John Wall finished with 28 points, eight assists and two blocks during Wednesday’s season-opening win. (Jonathan Newton/The Washington Post)

John Wall has spent the first seven seasons of his career building respect as one of the game's top point guards. In 2016-17, his best campaign to date, Wall's pass-first disposition ignited a Washington Wizards offense on one of the top scoring teams in the NBA. But as the curtains opened Wednesday night for Year 8, Wall displayed a new personality.

Wall was on the floor for more minutes than any other player and played with a clear intention: to score. The result was a 120-115 win over the Philadelphia 76ers in the Wizards' nationally televised season opener.

"It's just wolf season," Wall explained. "I put a lot of hard work and dedication into this summer. Just being healthy and able to work but without my teammates, those guys making shots and playing defense and setting screens for me, I wouldn't be able to be the player I am."

A television reporter asked Wall to shed a little more light on "wolf season." Wall replied: "Just keep watching."

On Wednesday, Wall howled for 28 shots, three away from his career high, and scored 28 points to go along with eight assists and five rebounds. His not-so-efficient shooting night (10 for 28) didn't seem to bother the sellout crowd at Capital One Arena, announced at 20,356, as Wall's aggression created the first GIF-worthy clip of the season.

In the first quarter, as Wall pushed past 76ers point guard T.J. McConnell, he watched his opponent fall to the floor then ferociously attacked the rim with a left-handed dunk from just outside the restricted circle. The play even wowed Coach Scott Brooks.

"I was telling my coaches," Brooks said, "I can't believe he does that."

Wall's scoring intensity might have dulled the brightness of others. Otto Porter Jr. opened the game by scoring the Wizards' first eight points. He hit midrange jumpers, drove to the rim and hustled for a second scoring opportunity with a heads-up play — appearing to mature from the player who mostly feasted from spot-up shooting a year ago. Then after his early burst, he scored just two more points and finished with 10.

Bradley Beal found his spots on 6-for-17 shooting for 25 points and six rebounds, and Marcin Gortat, playing as the single big for most of the game, collected 16 points and 17 rebounds. As a team, Washington outworked Philadelphia for a 52-48 rebounding edge despite starting power forward Jason Smith collecting just one rebound on an abbreviated night.

Through 10 years and 101 career starts, Smith had never strolled out with the starting five for a season opener. So when the moment came Wednesday night, Smith soaked up the spotlight, jogging out of the tunnel and pointing at the team's cameraman as his image flashed on the overhead scoreboard. However, seven minutes into the game, Smith jogged off the floor, holding his right shoulder as team medical staffers followed. A sprained right shoulder was the diagnosis, and Smith did not return.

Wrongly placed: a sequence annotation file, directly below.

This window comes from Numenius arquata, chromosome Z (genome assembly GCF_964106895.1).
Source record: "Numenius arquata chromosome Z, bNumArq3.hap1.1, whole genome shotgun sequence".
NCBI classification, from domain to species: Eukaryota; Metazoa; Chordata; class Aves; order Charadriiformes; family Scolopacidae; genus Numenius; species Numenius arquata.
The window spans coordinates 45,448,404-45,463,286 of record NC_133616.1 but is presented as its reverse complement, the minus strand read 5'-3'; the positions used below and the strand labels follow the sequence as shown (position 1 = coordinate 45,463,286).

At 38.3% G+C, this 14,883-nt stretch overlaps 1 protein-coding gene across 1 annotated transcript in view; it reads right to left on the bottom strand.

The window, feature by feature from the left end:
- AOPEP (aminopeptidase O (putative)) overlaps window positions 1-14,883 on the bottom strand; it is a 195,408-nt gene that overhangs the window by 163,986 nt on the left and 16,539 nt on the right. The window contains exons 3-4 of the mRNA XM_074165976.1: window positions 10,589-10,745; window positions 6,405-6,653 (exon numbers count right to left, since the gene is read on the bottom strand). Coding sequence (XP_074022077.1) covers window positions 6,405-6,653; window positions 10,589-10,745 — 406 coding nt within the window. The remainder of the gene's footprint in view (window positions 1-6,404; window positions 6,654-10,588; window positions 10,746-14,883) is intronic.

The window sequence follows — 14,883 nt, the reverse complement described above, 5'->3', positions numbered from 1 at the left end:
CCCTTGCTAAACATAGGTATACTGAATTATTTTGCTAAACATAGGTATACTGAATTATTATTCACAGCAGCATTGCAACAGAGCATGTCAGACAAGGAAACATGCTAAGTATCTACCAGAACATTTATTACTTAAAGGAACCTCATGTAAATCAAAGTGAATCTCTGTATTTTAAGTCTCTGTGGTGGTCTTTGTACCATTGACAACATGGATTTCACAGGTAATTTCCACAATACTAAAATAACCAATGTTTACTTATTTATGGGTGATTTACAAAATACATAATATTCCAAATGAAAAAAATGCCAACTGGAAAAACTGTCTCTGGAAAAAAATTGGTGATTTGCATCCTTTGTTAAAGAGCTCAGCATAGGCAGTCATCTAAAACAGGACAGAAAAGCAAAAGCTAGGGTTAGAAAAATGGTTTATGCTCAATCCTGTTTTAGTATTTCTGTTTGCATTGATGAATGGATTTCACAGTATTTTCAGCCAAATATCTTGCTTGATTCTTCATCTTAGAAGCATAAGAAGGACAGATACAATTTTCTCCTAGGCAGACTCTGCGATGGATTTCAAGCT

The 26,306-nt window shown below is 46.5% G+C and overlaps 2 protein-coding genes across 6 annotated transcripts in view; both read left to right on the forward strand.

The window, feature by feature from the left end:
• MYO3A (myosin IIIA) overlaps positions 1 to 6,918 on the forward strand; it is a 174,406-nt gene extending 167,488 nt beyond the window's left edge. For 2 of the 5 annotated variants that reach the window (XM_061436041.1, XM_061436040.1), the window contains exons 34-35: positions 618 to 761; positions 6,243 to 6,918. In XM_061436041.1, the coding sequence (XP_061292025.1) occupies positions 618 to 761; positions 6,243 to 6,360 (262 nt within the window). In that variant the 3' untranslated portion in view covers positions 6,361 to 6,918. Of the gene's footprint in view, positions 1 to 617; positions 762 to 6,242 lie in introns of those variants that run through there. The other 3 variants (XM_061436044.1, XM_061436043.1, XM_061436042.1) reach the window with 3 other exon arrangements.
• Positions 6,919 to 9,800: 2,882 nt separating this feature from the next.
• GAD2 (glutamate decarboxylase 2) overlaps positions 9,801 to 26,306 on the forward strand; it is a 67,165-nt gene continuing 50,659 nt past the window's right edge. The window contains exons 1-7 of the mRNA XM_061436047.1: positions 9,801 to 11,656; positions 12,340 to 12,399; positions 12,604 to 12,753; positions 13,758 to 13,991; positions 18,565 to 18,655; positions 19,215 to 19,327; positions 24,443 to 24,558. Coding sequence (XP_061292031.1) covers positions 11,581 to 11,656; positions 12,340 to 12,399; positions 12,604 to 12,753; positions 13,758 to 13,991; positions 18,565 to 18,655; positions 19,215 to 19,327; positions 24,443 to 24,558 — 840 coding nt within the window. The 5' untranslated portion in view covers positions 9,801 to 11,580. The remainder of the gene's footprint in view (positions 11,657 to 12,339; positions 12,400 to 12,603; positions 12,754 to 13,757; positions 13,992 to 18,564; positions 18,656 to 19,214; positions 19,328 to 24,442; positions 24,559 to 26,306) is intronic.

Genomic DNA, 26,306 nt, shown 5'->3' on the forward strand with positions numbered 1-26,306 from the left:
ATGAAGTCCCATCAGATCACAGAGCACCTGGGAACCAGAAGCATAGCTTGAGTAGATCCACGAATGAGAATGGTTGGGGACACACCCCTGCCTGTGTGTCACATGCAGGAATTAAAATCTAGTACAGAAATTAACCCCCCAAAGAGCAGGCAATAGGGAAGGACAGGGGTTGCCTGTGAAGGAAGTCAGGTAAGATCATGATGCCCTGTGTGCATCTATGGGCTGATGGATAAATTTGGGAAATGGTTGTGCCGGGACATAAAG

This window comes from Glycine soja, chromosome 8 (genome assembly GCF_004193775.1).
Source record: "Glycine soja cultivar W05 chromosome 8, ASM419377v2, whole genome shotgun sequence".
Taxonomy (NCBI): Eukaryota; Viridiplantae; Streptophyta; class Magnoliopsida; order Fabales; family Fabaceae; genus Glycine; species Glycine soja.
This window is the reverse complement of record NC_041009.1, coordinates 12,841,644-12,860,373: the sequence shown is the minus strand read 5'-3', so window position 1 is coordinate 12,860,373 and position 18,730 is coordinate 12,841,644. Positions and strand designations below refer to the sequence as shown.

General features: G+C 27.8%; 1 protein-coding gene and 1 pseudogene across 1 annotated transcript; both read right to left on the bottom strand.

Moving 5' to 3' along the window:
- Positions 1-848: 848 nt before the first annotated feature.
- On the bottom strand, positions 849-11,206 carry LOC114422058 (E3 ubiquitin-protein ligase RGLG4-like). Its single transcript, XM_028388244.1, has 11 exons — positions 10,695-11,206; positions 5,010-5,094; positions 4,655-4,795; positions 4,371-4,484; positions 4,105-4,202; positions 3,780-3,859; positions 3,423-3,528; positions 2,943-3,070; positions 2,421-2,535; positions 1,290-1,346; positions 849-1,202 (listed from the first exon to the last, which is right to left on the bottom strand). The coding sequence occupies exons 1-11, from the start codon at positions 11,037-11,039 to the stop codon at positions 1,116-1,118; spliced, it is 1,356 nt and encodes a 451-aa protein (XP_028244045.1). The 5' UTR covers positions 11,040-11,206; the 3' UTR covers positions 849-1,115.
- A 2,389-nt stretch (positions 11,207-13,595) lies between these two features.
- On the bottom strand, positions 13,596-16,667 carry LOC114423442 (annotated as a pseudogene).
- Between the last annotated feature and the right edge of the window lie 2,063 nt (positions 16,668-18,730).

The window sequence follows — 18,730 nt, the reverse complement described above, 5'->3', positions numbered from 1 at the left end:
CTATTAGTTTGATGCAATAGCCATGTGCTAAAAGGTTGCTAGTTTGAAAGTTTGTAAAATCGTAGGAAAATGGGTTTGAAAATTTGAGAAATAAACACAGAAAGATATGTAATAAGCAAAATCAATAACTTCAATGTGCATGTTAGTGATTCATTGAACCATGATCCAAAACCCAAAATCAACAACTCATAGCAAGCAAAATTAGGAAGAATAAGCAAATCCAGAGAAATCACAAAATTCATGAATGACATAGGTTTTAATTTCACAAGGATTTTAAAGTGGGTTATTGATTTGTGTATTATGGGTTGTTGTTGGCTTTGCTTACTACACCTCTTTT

Smith's injury is the latest blow to the team's power forward depth. Projected starter Markieff Morris remains at least two weeks away from rejoining the lineup after sports hernia surgery. This forced the Wizards to commit to Plan B: playing small with Kelly Oubre Jr. (14 points, eight rebounds and 3 of 6 from the three-point arc) and Porter in the frontcourt.

"The confidence I have in [Oubre] started from last season," Brooks said. "He's staying within the team concept. He was a big part of our win tonight."

The Wizards love this small lineup for its athleticism on the wings — early into the second half, Oubre's disruption on the perimeter in chasing down a loose ball for a steal led to Beal's equalizing three-pointer. However, small ball can also pose mismatch problems and at times, even Wall had to defend Philadelphia's 6-foot-9 power forward Robert Covington. On one play, Wall stopped Covington on the perimeter but could not keep him off the glass for a tip-in bucket. Covington also drummed the Wizards from the outside, making 7 of 11 three-pointers and scoring a game-high 29 points.

Washington tempered this defensive disadvantage by doing a better job to ensure one-shot possessions then quickly transitioning to the other end. Throughout, Wall continuously looked to score, especially in the third quarter when Washington opened a 12-point lead.

Wall scored 14 points in the quarter, adding another highlight dunk moments after home fans serenaded him with the first M-V-P chant of the season.

By the fourth quarter, teammates joined Wall in the dunking fun. With 6:49 remaining, Wall zipped a pass to a cutting Gortat for the slam and hammer celebration. Also, Oubre threw down a vicious putback dunk before Beal tossed an alley-oop for Wall.

The Wizards led 113-106 in the final three minutes, but they committed three turnovers and missed several shots as Philadelphia forged a tie. However, Washington survived with a 5-0 run to secure the opening-night victory.